I started this story last week.
When I left off from telling the story, I had established LB (my 2.5-year-old) as having gotten the attention of everybody in the room. Soon afterwards, Corey (our pastor) called us forward to officially take our membership vows.
I think that’s what we ended up doing, but looking back I am pretty hazy on the details. It turns out that LB was not totally on board with our plan. What he was on board with? Getting down to run around, yelling at the top of his lungs, crying, or any combination of the above.
I was holding him as we walked to the front of the room. I tried whispering in his ear to try and distract him from the fact that he was now the proud owner of a captive audience. Let’s just say I don’t think he is going to have a fear of public speaking. He began publicly pleading for the right to get down almost immediately upon reaching the front of the room.
That’s when we had a brilliant idea. I’m not going to completely toss my wife under any metaphorical busses, because I might have thought the idea was a good one at the time as well, but suffice it to say that “brilliant” in the previous sentence is used with a heavy sense of sarcasm and poetic irony. She pointed toward the stairs at the front of the room (it’s an elementary school gym that doubles as an auditorium, complete with rubberized stairs leading up to the stage) and asked if LB wanted to sit there.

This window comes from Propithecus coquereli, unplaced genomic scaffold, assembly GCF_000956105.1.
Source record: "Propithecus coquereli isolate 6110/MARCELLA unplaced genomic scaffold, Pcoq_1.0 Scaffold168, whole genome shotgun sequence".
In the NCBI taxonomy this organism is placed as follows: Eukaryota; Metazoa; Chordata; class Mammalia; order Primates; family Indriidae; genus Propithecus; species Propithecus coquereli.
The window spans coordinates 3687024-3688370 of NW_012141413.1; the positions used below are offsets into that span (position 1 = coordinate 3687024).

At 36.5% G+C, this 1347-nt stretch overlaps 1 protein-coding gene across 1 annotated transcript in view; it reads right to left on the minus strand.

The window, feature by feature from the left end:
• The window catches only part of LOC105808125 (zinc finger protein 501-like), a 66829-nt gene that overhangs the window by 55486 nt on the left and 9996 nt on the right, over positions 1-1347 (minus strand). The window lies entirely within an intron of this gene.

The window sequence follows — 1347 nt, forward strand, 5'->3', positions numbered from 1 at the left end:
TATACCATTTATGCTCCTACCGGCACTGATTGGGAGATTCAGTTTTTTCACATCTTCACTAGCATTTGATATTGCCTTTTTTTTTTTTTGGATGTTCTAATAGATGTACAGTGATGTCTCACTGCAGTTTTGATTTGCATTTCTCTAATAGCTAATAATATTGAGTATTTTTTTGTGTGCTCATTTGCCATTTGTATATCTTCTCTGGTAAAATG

Yeah, we thought we’d just get the toddler to sit quietly on the stairs while we joined the church. Because quiet and immobile are the two most frequently used adjectives to describe him. (There’s that sarcasm again!)
He sat there for exactly zero seconds (I counted) before jumping up to make a break for the stage.
What I immediately thought was “should I just let him go backstage and then go find him after we’re done?”
It turns out that was enough to make my wife have to say urgently (and as loudly as you can in a whisper while standing in front of the church) “go GET him.”
Right. Probably best to keep him with us. Good thinking, wife.
From there, I didn’t hear a single thing that transpired for the rest of our time. Because my son had his fingers in my ears. And when he didn’t, he was yelling at the top of his lungs to be rescued. I decided that putting him on my shoulders was the easiest way to prevent him from getting down. But it also gave him clear access to my face.
It made the question about being fully at the mercy of Jesus for salvation all that much easier to answer, when a toddler was screaming at the top of his lungs.
All in all, I thought it was fun to join the church and let folks see us for who we really are: a total wreck of a family that really needs Jesus to make it through!